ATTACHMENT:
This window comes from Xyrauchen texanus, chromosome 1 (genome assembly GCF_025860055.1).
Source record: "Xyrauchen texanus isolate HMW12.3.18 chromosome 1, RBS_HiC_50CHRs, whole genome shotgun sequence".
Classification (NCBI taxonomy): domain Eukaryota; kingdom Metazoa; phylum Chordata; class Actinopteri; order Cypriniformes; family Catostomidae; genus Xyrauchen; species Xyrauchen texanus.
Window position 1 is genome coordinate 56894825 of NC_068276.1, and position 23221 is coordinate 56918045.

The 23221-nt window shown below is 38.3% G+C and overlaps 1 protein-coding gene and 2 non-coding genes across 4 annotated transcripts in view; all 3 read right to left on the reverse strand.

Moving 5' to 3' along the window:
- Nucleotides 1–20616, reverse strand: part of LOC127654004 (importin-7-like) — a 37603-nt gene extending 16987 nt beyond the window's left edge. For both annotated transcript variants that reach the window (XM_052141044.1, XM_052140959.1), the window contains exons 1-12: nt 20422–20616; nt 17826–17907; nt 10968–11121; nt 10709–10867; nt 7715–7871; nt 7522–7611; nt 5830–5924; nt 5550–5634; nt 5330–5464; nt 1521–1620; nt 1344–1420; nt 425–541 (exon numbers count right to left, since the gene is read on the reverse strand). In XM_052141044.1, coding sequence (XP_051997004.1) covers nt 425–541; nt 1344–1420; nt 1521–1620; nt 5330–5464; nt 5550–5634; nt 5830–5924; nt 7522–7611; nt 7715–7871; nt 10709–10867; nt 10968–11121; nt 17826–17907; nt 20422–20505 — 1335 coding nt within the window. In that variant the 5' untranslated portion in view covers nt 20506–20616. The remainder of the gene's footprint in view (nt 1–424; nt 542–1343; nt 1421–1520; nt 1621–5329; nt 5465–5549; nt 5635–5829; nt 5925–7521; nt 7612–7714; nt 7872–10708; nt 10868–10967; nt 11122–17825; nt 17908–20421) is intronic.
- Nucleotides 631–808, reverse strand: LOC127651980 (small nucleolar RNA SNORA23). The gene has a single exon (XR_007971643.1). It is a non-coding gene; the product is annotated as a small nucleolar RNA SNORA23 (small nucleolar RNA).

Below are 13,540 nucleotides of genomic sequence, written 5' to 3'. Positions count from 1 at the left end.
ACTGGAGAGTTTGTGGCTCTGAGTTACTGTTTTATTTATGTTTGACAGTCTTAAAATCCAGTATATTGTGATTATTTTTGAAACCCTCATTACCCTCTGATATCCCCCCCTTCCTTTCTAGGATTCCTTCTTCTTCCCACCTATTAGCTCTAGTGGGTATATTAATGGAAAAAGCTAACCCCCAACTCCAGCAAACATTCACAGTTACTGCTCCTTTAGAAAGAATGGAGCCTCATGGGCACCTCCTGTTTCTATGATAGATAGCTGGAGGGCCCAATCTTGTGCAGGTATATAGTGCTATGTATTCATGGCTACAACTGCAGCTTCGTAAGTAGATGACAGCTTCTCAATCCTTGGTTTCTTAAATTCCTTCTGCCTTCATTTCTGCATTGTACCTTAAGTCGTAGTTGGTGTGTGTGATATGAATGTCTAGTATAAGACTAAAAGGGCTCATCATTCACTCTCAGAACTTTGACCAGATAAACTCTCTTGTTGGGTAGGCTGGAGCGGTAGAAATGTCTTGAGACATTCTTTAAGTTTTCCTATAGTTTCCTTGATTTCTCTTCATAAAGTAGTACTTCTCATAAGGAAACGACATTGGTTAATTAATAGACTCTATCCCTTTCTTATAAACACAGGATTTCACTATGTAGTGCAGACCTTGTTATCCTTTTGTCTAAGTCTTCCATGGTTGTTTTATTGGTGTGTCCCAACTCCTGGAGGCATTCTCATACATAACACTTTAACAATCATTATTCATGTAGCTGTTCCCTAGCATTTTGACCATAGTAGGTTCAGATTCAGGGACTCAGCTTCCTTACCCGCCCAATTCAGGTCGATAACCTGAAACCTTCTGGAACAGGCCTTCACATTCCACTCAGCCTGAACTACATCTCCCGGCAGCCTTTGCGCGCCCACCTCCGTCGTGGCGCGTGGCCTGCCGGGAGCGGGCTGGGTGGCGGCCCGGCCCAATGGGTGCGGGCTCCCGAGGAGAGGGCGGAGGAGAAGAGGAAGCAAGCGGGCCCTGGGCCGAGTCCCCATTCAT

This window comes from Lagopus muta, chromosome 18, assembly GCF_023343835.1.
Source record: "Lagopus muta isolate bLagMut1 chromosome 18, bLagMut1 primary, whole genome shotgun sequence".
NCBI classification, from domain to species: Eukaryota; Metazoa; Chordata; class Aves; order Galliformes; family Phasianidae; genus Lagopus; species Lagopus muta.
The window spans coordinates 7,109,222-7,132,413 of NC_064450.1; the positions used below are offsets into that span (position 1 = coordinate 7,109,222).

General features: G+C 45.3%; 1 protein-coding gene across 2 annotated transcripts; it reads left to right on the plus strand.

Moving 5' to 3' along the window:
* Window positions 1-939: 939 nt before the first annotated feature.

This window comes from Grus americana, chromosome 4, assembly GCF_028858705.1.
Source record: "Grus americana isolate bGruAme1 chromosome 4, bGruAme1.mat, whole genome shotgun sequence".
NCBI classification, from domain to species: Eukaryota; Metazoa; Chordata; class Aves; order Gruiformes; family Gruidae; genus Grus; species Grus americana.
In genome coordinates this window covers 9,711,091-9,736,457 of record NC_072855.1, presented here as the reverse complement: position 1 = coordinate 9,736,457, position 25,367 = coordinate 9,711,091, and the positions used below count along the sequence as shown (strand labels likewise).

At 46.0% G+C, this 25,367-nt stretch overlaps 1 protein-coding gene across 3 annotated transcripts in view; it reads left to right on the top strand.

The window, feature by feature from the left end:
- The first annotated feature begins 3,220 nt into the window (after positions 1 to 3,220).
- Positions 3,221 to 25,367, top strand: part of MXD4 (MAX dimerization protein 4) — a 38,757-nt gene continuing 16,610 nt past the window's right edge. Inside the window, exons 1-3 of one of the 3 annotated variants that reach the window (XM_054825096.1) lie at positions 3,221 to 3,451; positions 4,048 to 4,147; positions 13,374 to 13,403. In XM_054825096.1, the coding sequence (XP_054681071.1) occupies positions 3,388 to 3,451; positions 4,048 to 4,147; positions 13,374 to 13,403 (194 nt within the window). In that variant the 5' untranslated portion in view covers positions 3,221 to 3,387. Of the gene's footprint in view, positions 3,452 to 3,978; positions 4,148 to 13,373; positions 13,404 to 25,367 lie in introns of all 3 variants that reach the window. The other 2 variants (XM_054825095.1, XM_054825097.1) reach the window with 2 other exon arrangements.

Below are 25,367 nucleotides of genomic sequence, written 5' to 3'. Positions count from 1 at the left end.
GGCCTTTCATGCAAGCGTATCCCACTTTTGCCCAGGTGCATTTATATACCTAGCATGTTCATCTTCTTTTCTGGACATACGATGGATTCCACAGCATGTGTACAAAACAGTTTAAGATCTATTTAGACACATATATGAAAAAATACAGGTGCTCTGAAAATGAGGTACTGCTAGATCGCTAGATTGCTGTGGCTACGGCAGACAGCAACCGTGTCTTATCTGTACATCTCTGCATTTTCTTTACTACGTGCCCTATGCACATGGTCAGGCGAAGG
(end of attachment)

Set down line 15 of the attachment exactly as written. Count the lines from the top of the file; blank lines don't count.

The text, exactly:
General features: G+C 45.3%; 1 protein-coding gene across 2 annotated transcripts; it reads left to right on the plus strand.